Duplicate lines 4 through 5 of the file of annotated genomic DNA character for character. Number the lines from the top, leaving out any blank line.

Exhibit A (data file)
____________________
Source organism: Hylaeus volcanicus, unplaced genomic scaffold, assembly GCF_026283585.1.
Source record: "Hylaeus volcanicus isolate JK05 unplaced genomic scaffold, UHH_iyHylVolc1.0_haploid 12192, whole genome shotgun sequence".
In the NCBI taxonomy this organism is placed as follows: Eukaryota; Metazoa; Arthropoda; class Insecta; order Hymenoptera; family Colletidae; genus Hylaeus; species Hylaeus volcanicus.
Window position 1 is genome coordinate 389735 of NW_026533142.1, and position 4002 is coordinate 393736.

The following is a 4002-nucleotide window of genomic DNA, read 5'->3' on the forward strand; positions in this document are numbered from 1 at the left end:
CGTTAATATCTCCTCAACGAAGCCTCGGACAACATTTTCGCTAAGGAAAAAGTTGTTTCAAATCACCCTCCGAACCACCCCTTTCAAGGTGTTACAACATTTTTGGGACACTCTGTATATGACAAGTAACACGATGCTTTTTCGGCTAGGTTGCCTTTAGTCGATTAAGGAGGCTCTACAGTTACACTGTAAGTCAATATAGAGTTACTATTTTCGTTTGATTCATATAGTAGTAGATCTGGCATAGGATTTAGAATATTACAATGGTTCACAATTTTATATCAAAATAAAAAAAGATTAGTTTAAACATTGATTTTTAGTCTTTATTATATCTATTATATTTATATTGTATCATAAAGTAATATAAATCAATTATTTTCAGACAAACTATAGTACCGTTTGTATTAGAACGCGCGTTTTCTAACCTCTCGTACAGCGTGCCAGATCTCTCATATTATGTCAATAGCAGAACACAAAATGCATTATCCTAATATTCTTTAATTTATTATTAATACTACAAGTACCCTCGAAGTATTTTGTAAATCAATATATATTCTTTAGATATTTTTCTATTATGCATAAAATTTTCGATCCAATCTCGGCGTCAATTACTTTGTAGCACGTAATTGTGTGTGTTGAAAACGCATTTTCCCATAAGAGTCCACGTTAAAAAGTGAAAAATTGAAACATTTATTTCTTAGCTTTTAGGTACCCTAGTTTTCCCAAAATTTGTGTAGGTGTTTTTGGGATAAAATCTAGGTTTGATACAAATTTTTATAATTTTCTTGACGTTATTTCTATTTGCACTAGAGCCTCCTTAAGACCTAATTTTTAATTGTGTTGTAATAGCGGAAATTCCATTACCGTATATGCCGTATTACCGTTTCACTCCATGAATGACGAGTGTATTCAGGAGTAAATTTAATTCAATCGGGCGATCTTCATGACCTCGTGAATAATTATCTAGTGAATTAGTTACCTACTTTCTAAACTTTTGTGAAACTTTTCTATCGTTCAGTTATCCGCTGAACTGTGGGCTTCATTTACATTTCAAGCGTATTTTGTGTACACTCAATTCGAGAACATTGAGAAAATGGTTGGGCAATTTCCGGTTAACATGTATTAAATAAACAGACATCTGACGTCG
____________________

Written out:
Window position 1 is genome coordinate 389735 of NW_026533142.1, and position 4002 is coordinate 393736.

The following is a 4002-nucleotide window of genomic DNA, read 5'->3' on the forward strand; positions in this document are numbered from 1 at the left end: